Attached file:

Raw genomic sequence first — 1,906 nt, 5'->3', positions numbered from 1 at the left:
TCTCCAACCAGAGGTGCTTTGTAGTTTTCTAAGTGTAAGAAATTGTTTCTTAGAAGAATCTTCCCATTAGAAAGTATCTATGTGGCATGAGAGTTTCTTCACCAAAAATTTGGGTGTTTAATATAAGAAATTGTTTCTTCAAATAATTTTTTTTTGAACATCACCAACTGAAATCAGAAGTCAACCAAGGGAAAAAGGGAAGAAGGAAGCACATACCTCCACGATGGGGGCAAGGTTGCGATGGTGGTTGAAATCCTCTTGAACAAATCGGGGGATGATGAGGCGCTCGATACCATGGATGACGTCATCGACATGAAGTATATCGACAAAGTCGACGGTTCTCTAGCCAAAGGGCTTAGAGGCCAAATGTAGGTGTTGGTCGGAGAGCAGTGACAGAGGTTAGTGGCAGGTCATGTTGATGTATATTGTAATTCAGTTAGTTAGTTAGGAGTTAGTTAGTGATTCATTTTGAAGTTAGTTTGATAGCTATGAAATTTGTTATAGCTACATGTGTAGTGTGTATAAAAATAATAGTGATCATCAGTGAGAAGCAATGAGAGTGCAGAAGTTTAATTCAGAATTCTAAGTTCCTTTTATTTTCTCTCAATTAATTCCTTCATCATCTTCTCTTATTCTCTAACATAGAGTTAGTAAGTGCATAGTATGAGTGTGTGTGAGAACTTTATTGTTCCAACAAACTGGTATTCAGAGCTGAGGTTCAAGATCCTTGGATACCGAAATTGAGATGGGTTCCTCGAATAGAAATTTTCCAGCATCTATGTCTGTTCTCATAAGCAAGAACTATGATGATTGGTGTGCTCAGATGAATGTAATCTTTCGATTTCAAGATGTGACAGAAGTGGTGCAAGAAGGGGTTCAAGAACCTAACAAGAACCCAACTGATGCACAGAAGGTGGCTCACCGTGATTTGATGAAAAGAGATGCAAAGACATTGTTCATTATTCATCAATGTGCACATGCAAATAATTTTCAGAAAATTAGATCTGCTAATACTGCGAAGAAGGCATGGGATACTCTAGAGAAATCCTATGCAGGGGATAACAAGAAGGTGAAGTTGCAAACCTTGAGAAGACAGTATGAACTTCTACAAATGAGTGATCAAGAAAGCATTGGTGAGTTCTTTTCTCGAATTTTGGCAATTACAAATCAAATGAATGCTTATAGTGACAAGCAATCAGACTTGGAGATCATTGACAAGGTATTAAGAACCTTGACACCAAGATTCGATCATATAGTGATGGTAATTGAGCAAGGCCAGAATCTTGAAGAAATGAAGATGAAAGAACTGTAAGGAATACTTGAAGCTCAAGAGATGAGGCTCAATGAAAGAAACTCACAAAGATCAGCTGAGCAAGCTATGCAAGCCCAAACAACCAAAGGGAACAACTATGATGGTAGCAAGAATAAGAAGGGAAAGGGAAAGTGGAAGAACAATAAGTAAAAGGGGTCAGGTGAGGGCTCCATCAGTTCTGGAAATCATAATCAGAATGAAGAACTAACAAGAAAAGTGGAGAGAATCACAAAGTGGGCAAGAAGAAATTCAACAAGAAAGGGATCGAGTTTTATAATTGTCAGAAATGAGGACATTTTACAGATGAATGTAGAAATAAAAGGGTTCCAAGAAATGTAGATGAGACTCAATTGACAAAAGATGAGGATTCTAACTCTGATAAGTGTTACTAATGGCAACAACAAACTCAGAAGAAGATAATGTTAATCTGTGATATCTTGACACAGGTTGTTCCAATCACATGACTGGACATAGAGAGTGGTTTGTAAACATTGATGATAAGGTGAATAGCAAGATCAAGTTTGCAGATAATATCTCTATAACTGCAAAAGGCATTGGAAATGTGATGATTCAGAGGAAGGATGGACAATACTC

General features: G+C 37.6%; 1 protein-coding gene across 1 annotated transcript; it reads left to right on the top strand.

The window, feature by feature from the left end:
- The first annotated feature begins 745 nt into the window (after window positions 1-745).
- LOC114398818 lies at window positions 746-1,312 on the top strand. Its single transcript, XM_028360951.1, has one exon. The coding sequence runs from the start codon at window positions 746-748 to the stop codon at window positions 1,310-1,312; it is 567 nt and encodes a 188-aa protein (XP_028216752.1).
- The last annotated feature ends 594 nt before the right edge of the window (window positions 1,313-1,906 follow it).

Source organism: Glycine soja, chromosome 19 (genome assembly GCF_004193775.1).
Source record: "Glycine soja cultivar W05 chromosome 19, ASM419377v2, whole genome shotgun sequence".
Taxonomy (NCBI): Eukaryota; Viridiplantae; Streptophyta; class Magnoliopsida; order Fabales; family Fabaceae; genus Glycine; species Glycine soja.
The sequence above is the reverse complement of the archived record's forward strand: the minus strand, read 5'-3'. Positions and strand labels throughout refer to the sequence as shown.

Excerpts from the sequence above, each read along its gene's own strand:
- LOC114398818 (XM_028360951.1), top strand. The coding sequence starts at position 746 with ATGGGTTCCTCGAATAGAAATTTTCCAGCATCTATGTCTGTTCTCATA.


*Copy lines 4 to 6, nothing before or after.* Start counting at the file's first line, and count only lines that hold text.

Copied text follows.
The window, feature by feature from the left end:
- The first annotated feature begins 745 nt into the window (after window positions 1-745).
- LOC114398818 lies at window positions 746-1,312 on the top strand. Its single transcript, XM_028360951.1, has one exon. The coding sequence runs from the start codon at window positions 746-748 to the stop codon at window positions 1,310-1,312; it is 567 nt and encodes a 188-aa protein (XP_028216752.1).